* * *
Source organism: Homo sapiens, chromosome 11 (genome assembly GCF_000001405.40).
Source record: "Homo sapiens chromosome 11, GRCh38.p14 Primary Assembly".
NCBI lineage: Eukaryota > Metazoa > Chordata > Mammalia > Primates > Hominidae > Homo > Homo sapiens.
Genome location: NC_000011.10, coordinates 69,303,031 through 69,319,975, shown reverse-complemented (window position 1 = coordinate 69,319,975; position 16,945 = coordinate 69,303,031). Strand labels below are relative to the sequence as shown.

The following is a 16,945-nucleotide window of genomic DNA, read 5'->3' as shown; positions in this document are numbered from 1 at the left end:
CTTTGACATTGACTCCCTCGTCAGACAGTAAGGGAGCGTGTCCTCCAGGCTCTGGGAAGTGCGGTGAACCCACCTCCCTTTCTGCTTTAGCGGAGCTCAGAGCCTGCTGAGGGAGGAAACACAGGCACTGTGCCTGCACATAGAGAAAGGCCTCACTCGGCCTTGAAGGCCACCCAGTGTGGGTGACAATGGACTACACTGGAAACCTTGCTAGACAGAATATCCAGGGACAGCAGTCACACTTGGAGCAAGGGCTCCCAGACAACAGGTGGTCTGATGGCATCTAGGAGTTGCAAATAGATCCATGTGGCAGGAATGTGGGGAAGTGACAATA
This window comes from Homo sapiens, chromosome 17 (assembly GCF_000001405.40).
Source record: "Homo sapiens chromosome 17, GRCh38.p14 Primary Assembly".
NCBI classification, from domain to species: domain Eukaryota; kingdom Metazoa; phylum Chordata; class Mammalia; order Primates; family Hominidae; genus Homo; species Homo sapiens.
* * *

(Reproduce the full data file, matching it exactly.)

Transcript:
Source organism: Homo sapiens, chromosome 11 (genome assembly GCF_000001405.40).
Source record: "Homo sapiens chromosome 11, GRCh38.p14 Primary Assembly".
NCBI lineage: Eukaryota > Metazoa > Chordata > Mammalia > Primates > Hominidae > Homo > Homo sapiens.
Genome location: NC_000011.10, coordinates 69,303,031 through 69,319,975, shown reverse-complemented (window position 1 = coordinate 69,319,975; position 16,945 = coordinate 69,303,031). Strand labels below are relative to the sequence as shown.

The following is a 16,945-nucleotide window of genomic DNA, read 5'->3' as shown; positions in this document are numbered from 1 at the left end:
CTTTGACATTGACTCCCTCGTCAGACAGTAAGGGAGCGTGTCCTCCAGGCTCTGGGAAGTGCGGTGAACCCACCTCCCTTTCTGCTTTAGCGGAGCTCAGAGCCTGCTGAGGGAGGAAACACAGGCACTGTGCCTGCACATAGAGAAAGGCCTCACTCGGCCTTGAAGGCCACCCAGTGTGGGTGACAATGGACTACACTGGAAACCTTGCTAGACAGAATATCCAGGGACAGCAGTCACACTTGGAGCAAGGGCTCCCAGACAACAGGTGGTCTGATGGCATCTAGGAGTTGCAAATAGATCCATGTGGCAGGAATGTGGGGAAGTGACAATA
This window comes from Homo sapiens, chromosome 17 (assembly GCF_000001405.40).
Source record: "Homo sapiens chromosome 17, GRCh38.p14 Primary Assembly".
NCBI classification, from domain to species: domain Eukaryota; kingdom Metazoa; phylum Chordata; class Mammalia; order Primates; family Hominidae; genus Homo; species Homo sapiens.